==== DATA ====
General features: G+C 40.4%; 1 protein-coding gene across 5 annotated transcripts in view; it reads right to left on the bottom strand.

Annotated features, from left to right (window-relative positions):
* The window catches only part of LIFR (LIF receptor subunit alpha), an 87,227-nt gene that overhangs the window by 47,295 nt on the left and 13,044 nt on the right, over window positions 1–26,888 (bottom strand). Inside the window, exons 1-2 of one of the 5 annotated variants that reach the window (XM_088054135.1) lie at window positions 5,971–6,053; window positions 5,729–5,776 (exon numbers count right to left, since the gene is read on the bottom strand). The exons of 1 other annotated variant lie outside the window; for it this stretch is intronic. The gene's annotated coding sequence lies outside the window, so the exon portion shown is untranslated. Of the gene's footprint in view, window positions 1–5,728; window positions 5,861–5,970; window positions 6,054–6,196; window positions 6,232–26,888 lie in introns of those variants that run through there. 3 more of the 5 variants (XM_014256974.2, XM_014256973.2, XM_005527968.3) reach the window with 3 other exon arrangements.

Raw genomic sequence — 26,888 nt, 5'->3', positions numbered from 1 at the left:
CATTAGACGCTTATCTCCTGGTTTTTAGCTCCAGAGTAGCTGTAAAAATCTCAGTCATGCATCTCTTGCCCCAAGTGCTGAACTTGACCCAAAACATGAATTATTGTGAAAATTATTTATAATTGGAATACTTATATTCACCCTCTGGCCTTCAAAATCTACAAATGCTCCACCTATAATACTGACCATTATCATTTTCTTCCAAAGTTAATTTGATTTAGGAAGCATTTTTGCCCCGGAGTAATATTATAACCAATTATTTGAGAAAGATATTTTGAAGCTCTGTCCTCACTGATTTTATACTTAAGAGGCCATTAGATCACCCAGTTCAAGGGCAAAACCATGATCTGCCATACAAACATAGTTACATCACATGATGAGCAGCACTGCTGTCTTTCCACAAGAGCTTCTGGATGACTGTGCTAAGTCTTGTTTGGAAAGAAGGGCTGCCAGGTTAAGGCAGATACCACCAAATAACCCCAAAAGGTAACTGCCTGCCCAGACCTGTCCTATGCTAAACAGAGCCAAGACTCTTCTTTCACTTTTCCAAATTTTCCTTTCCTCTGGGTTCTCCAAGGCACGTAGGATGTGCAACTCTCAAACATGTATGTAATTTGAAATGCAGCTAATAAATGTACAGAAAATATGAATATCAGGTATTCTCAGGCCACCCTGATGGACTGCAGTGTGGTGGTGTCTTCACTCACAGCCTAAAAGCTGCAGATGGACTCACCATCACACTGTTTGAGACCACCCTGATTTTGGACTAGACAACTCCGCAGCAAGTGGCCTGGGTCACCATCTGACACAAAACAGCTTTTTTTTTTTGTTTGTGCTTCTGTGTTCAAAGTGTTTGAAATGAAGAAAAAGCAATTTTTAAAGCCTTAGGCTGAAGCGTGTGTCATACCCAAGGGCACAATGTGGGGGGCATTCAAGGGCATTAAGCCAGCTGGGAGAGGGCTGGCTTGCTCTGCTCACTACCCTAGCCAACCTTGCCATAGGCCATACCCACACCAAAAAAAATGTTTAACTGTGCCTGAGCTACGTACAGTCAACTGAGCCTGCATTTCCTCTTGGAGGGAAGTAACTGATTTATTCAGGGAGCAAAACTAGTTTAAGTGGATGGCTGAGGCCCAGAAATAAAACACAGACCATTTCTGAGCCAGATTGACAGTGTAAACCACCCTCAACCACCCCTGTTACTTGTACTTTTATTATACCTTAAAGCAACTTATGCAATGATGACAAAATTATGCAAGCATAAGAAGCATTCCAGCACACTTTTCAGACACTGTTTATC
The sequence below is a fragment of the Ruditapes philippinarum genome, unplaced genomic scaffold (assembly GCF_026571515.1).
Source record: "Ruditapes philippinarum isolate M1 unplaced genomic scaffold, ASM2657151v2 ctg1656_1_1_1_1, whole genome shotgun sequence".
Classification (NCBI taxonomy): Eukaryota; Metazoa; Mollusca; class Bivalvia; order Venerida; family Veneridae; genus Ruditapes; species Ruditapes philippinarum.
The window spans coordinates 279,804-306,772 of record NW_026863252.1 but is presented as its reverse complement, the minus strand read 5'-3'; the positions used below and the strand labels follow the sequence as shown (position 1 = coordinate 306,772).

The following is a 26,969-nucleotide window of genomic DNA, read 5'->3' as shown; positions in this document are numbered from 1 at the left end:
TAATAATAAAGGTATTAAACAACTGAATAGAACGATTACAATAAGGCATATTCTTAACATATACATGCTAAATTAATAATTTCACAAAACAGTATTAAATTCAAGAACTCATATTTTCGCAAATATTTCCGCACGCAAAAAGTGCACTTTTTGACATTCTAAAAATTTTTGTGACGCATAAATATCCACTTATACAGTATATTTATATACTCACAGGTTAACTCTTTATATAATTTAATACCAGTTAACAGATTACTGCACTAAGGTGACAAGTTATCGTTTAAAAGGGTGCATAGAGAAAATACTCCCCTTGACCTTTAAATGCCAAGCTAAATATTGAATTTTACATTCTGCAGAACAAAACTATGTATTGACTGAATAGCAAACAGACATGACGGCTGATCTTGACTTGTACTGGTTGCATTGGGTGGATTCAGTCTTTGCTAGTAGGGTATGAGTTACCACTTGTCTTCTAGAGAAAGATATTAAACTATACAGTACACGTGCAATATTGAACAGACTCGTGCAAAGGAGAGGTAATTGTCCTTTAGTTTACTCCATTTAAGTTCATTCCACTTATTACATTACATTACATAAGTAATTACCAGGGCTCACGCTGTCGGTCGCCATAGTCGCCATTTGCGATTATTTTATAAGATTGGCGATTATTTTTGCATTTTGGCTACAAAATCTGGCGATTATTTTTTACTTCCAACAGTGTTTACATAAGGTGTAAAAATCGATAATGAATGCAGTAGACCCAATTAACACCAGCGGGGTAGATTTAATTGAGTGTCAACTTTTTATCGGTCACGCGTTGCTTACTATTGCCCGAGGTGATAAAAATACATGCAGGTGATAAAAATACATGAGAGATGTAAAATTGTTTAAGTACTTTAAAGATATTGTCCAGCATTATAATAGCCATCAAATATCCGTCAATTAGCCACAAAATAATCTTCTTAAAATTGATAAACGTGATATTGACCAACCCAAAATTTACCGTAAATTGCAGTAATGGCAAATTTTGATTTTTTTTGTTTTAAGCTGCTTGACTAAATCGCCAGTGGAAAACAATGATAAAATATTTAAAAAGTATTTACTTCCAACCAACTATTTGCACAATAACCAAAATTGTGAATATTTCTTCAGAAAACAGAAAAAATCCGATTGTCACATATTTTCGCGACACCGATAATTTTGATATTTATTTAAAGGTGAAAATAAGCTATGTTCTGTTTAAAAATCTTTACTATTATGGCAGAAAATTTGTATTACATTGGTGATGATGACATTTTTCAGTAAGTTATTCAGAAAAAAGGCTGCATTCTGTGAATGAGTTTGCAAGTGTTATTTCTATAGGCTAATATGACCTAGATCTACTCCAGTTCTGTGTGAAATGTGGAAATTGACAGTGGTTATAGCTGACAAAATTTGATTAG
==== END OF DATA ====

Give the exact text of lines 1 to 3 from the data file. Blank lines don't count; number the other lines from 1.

General features: G+C 40.4%; 1 protein-coding gene across 5 annotated transcripts in view; it reads right to left on the bottom strand.

Annotated features, from left to right (window-relative positions):
* The window catches only part of LIFR (LIF receptor subunit alpha), an 87,227-nt gene that overhangs the window by 47,295 nt on the left and 13,044 nt on the right, over window positions 1–26,888 (bottom strand). Inside the window, exons 1-2 of one of the 5 annotated variants that reach the window (XM_088054135.1) lie at window positions 5,971–6,053; window positions 5,729–5,776 (exon numbers count right to left, since the gene is read on the bottom strand). The exons of 1 other annotated variant lie outside the window; for it this stretch is intronic. The gene's annotated coding sequence lies outside the window, so the exon portion shown is untranslated. Of the gene's footprint in view, window positions 1–5,728; window positions 5,861–5,970; window positions 6,054–6,196; window positions 6,232–26,888 lie in introns of those variants that run through there. 3 more of the 5 variants (XM_014256974.2, XM_014256973.2, XM_005527968.3) reach the window with 3 other exon arrangements.